Politics and Strategy

Article

Nuclear Test, Political Fallout, and Domestic Turmoil

Authors: Scott A. Snyder and See-won Byun
Comparative Connections

South Korea’s domestic political vacuum following the impeachment of Park Geun-hye on December 9 overshadows prospects for renewing China-ROK relations in the year ahead. While the current cycle of DPRK provocations and international sanctions has drawn attention to vital Chinese interests in ensuring stability on the peninsula, Beijing’s deteriorating bilateral relationships with the two Koreas and the United States impede immediate regional efforts to break this cycle.

See more in United States; Asia and Pacific; Regional Security; Diplomacy and Statecraft

Article

Assessing U.S.-Asia Relations in a Time of Transition

Author: Sheila A. Smith
Asia Policy

“Although Abe’s quick reach out to Trump in the wake of an election has eased some of the anxiety about the future of the alliance under new U.S. leadership, the larger uncertainty about how the new president will shake up U.S. policy toward Asia continues to shape Japanese attitudes on the transition,” writes CFR Senior Fellow Sheila Smith.

See more in United States; Asia and Pacific; Presidents and Chiefs of State; Diplomacy and Statecraft

Article

Why Argentina’s Macri Could Have a Rockier Year in 2017

Author: Shannon K. O'Neil
Fortune.com

Argentine President Mauricio Macri and his team can take a bow for their first year in office. Despite Macri’s outsider status and his party’s limited influence in the Congress, he in short order took on the country’s biggest economic distortions—unifying the exchange rate, resolving the fight with international creditors, cutting energy subsidies, reestablishing credible statistics, and eliminating a whole host of tariffs, quotas, and export licenses.

See more in Argentina; Presidents and Chiefs of State; Economics

Article

Middle East Derangement Syndrome: Egypt, Turkey, and Israel Have All Fallen Prey to Delusions About Trump

Author: Steven A. Cook
salon.com

The belief among Egyptian, Turkish, Israeli, Saudi, and Emirati officials that the Donald J. Trump administration will demonstrate better “American leadership” in the Middle East is misguided, argues CFR’s Steven A. Cook. The lack of a coherent foreign policy means that Middle Eastern leaders will more likely than not be disappointed.

See more in Middle East and North Africa; United States; Presidents and Chiefs of State; Diplomacy and Statecraft

Article

The National Security Hole at the Heart of the Trump Transition

Author: Max Boot
ForeignPolicy.com

Thousands of key policymakers — from State to the Department of Defense — still need to be appointed to new positions. But nothing’s happening. Days before Trump steps into office, he has failed to announce enough capable replacements for the 4,000 political appointments that any president must make.

 

See more in United States; Presidents and Chiefs of State; Defense and Security

Article

Trump Says Europe Is in Trouble. He Has a Point.

Author: Sebastian Mallaby
The Washington Post

Germany’s foreign minister reports “astonishment and agitation.” The French president protests indignantly about unsolicited “outside advice .” Even Secretary of State John F. Kerry sees behavior that is “inappropriate.” President-elect Donald Trump’s weekend interview, in which he casually predicted the breakup of the European Union, has certainly attracted attention.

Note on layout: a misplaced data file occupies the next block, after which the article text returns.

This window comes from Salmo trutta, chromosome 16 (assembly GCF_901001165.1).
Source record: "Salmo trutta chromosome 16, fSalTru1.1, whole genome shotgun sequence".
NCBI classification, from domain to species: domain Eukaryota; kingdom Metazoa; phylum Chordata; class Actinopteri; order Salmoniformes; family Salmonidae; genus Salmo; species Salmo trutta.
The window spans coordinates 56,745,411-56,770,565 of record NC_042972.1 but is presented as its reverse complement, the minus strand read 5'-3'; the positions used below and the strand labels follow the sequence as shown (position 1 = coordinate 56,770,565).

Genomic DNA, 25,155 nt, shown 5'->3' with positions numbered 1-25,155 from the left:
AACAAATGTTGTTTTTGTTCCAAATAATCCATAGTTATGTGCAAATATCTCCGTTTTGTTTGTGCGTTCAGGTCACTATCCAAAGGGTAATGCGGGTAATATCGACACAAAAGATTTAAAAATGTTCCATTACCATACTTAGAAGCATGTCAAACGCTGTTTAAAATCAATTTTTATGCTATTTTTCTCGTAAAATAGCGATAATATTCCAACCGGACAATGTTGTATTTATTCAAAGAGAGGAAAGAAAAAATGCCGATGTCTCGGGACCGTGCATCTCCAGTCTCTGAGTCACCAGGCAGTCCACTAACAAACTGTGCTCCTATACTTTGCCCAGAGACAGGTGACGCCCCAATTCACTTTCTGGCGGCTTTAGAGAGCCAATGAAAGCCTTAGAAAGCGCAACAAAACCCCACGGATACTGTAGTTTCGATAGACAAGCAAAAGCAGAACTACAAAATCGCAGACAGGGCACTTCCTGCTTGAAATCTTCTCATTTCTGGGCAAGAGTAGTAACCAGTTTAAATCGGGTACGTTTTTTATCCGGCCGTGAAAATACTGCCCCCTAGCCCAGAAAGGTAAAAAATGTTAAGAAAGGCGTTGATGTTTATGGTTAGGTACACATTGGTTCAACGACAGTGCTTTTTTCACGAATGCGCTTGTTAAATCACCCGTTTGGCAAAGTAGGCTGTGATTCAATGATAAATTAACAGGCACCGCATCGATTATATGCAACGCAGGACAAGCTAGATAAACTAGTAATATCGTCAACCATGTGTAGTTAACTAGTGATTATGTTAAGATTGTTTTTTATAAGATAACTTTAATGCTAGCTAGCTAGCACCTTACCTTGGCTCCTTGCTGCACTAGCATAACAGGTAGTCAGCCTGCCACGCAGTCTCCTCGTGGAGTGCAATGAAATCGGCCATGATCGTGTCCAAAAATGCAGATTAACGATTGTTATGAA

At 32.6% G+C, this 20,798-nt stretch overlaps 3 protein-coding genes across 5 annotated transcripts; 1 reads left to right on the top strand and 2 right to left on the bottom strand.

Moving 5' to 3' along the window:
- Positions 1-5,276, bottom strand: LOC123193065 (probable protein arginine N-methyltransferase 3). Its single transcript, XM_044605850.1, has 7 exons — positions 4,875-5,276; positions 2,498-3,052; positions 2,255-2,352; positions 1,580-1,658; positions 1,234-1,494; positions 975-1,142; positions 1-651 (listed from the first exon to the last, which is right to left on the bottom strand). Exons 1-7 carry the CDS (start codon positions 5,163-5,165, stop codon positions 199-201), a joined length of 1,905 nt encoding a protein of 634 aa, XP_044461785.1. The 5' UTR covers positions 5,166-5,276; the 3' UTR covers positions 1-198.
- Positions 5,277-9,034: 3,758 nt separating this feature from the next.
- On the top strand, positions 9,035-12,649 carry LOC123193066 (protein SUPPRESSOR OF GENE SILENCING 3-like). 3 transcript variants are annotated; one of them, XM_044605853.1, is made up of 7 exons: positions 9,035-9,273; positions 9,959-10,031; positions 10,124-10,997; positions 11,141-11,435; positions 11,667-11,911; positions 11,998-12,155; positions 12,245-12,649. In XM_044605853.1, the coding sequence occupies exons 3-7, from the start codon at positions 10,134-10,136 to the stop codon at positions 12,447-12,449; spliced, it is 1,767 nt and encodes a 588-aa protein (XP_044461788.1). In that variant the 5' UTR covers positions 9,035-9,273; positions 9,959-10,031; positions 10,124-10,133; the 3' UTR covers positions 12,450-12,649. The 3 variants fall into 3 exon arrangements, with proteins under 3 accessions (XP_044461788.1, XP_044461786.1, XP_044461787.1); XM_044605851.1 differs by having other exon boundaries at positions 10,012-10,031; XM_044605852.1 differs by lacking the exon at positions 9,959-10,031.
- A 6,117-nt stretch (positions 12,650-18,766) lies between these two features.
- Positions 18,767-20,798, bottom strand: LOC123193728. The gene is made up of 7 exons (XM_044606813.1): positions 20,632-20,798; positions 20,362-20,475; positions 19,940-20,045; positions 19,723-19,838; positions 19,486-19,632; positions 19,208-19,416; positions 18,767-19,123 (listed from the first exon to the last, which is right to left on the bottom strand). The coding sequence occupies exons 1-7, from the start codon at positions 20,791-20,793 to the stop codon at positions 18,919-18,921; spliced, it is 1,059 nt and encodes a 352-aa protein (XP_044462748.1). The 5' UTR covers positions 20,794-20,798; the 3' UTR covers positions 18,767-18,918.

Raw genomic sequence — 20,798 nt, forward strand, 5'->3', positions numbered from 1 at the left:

See more in Europe; Politics and Strategy; Economics

News Release

CFR President Richard Haass Explains In New Book How We Arrived at "A World in Disarray" and What to Do About It

Author: Richard N. Haass

“These are no ordinary times. It will not be business as usual in a world of disarray; as a result, it cannot be foreign policy as usual,” writes Richard Haass, president of the Council on Foreign Relations (CFR), in his latest book, A World in Disarray: American Foreign Policy and the Crisis of the Old Order—a timely examination of a world increasingly defined by disorder. In three parts, the book contemplates the history of world order from the rise of the modern state system to the end of the Cold War; accounts for the momentous shifts in the last quarter century to shed light on the current state of affairs, and outlines specific steps to tackle the many challenges ahead.

See more in Global; Politics and Strategy

Article

Three Hard Questions for Rex Tillerson About Russia Sanctions

Author: Stephen Sestanovich
Wall Street Journal

When Rex Tillerson, Exxon Mobil Corp.’s longtime chief executive and now Donald Trump’s choice to be secretary of state, appears before the Senate Foreign Relations Committee on Wednesday, he will get a lot of questions about his relationship with Russian President Vladimir Putin. If senators want a better conversation with Mr. Tillerson, they should get him to acknowledge—or dispute—the basic facts of Russian-American relations. Stephen Sestanovich presents three questions aimed at getting Tillerson to admit how much sanctions have accomplished. 

See more in Russian Federation; Sanctions; Politics and Strategy

Article

A Conservative’s Prescriptive Policy Checklist: U.S. Foreign Policies in the Next Four Years to Shape a New World Order

Author: Robert D. Blackwill
Belfer Center for Science and International Affairs John F. Kennedy School of Government Harvard University

In a world full of danger and uncertainty, Ambassador Robert D. Blackwill lays out a comprehensive plan for U.S. foreign policy that would defend the vital interests of the United States.

See more in United States; Global; Grand Strategy